Codes in Wayang Kulit Puppet
Wayang Kulit or Indonesian traditional shadow puppetry is an ancient form of narrative that utilises light and shadow. This performance shows the projection of flat leather shadow puppet on white screen from behind. Then the master puppeteer called Dhalang manipulates the puppets’ arms in order to illustrate the characters’ state.
Groenendael (1985) stated an interesting fact through her work that Wayang Kulit performance only consisted of eight basic gestures. It then becomes a paradox since ones know that Wayang Kulit performance lasts for five to six hours.
This fact might raise a question, how the narrative can be built with the limited amount of gesture? What are the aspects from the shadow puppets that are significant as the utterance?
This writing tries to seek the possible aspects from the shadow puppets that are significant as the utterance through observing the Wayang Kulit performance and a narrative animation of Heider and Simmel’s work (1944).
By having the vocabulary of gestures, preliminary observation was made by seeing a part of Wayang Kulit Performance that lasted around six minutes. The observation was trying to compare the states illustrated before with the narration.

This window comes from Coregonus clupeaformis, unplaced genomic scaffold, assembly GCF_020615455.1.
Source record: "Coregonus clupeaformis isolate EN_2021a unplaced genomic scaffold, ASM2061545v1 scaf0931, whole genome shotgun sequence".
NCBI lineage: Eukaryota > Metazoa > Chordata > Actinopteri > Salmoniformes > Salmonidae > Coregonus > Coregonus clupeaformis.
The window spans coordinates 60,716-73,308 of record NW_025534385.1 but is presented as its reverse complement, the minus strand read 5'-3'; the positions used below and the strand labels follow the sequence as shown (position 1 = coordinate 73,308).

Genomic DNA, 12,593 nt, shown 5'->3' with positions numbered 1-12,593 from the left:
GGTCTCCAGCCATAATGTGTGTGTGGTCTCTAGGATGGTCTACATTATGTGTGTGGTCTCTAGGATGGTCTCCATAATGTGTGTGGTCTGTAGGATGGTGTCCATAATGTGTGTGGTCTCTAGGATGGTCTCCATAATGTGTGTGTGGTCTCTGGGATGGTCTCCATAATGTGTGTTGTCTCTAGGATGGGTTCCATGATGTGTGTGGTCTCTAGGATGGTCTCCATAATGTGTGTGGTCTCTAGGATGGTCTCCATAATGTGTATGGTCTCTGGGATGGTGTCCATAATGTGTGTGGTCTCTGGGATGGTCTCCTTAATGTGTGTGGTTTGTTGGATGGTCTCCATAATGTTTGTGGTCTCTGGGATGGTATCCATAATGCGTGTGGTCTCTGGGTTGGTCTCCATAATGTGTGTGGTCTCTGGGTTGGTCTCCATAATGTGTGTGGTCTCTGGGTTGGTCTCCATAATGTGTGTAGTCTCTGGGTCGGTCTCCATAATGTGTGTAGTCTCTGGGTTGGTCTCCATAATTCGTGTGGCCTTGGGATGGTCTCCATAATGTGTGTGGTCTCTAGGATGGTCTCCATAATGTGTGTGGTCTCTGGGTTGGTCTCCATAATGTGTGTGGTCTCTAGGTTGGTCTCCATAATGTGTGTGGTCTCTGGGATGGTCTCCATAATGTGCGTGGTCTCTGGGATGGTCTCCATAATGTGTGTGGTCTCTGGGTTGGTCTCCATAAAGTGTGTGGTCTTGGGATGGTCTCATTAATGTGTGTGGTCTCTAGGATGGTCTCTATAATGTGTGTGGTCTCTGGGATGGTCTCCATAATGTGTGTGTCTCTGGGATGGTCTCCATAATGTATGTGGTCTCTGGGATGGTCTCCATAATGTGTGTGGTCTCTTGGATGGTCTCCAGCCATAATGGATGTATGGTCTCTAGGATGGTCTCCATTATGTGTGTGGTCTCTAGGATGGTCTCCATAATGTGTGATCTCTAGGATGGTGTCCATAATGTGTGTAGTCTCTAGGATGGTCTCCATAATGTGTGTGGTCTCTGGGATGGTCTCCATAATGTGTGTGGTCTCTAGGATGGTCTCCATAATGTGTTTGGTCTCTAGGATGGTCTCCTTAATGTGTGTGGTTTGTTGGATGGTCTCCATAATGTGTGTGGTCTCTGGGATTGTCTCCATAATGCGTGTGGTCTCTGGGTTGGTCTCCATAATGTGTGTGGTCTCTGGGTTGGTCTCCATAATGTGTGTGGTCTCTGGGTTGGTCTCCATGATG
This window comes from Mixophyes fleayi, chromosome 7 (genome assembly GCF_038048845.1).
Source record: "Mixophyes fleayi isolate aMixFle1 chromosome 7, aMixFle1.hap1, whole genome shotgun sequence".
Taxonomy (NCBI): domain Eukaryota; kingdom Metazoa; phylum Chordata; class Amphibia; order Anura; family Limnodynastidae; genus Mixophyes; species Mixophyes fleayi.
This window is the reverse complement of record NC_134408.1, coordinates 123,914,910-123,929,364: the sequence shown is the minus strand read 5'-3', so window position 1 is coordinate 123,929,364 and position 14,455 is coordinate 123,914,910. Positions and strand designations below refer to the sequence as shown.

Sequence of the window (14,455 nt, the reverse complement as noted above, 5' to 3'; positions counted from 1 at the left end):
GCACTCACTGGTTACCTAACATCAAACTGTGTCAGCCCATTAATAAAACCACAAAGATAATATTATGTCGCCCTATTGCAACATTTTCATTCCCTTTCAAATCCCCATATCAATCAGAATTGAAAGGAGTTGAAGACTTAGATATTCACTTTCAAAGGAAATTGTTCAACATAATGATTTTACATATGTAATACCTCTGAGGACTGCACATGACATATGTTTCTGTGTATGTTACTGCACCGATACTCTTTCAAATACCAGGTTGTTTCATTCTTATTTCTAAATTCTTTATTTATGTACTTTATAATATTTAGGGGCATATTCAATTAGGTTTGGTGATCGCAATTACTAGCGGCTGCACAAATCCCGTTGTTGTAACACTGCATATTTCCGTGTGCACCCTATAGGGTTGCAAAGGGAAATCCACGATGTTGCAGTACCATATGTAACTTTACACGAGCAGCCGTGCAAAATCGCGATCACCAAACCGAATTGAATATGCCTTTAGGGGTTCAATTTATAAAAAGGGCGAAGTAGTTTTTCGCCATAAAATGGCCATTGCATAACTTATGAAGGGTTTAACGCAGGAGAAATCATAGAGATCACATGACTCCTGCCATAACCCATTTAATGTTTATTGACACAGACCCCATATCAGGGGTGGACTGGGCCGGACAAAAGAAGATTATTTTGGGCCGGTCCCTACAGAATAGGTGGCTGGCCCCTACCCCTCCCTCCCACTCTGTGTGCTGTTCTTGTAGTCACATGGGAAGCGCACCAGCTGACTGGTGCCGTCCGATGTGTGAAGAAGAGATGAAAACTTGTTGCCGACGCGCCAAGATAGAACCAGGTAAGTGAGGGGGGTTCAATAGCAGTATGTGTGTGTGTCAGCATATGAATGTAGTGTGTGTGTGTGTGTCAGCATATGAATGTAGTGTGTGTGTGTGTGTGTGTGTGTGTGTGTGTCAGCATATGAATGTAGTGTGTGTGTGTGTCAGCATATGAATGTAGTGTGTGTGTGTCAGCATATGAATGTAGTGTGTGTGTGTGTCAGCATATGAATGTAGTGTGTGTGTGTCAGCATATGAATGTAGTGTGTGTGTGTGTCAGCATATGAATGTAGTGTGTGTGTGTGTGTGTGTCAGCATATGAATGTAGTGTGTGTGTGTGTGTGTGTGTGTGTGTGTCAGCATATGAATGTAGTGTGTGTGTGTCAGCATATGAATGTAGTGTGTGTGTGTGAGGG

The example taken is the scene where the antagonist became so angry with his enemy. The character created a big angle between the two arms and made open-close movements rapidly. Emotion that is articulated, is concluded as arouse emotion by Dolan (2014). At this point, it might be possible that angle and movement intensity play a role as utterance.
Another example that one can have a look is the experiment made by Heider and Simmel (1944). This is a series of animation that the characters are represented by geometry shape such as circle and triangle.
As an example, a scene that illustrates an arouse emotion like being furious is captured. When the big triangle is chasing the smaller triangle and the circle, all the shapes move together intensely. The big triangle also turns quickly and created around 180-degree angle at the beginning. This observation may also suggest that angle and movement are able to signify particular meaning or emotion.
This is interesting to see how a figure which seems different from the real figure can still be perceived as it is. Future investigation can be developed in order to complete the research.
Dolan, Paul. (2014). Happiness by Design
Van Groenendael, V. M. C. (1985). The Dalang Behind The Wayang